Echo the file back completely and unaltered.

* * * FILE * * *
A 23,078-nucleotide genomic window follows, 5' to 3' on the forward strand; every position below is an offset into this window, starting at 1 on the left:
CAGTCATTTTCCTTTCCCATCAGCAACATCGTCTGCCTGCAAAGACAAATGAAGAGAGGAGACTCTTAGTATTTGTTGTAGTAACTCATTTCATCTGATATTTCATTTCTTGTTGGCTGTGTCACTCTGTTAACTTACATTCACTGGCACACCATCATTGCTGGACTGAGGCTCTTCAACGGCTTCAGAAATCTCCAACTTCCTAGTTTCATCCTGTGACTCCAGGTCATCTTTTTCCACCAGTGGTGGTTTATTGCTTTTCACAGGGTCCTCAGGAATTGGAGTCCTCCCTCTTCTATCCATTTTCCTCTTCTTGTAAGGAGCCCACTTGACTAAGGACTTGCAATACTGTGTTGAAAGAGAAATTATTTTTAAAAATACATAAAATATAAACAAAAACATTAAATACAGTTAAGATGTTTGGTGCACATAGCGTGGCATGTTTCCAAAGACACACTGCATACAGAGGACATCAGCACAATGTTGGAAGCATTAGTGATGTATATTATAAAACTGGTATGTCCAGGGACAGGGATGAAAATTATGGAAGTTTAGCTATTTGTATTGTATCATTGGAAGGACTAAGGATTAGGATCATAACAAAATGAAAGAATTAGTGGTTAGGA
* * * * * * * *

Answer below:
A 23,078-nucleotide genomic window follows, 5' to 3' on the forward strand; every position below is an offset into this window, starting at 1 on the left:
CAGTCATTTTCCTTTCCCATCAGCAACATCGTCTGCCTGCAAAGACAAATGAAGAGAGGAGACTCTTAGTATTTGTTGTAGTAACTCATTTCATCTGATATTTCATTTCTTGTTGGCTGTGTCACTCTGTTAACTTACATTCACTGGCACACCATCATTGCTGGACTGAGGCTCTTCAACGGCTTCAGAAATCTCCAACTTCCTAGTTTCATCCTGTGACTCCAGGTCATCTTTTTCCACCAGTGGTGGTTTATTGCTTTTCACAGGGTCCTCAGGAATTGGAGTCCTCCCTCTTCTATCCATTTTCCTCTTCTTGTAAGGAGCCCACTTGACTAAGGACTTGCAATACTGTGTTGAAAGAGAAATTATTTTTAAAAATACATAAAATATAAACAAAAACATTAAATACAGTTAAGATGTTTGGTGCACATAGCGTGGCATGTTTCCAAAGACACACTGCATACAGAGGACATCAGCACAATGTTGGAAGCATTAGTGATGTATATTATAAAACTGGTATGTCCAGGGACAGGGATGAAAATTATGGAAGTTTAGCTATTTGTATTGTATCATTGGAAGGACTAAGGATTAGGATCATAACAAAATGAAAGAATTAGTGGTTAGGA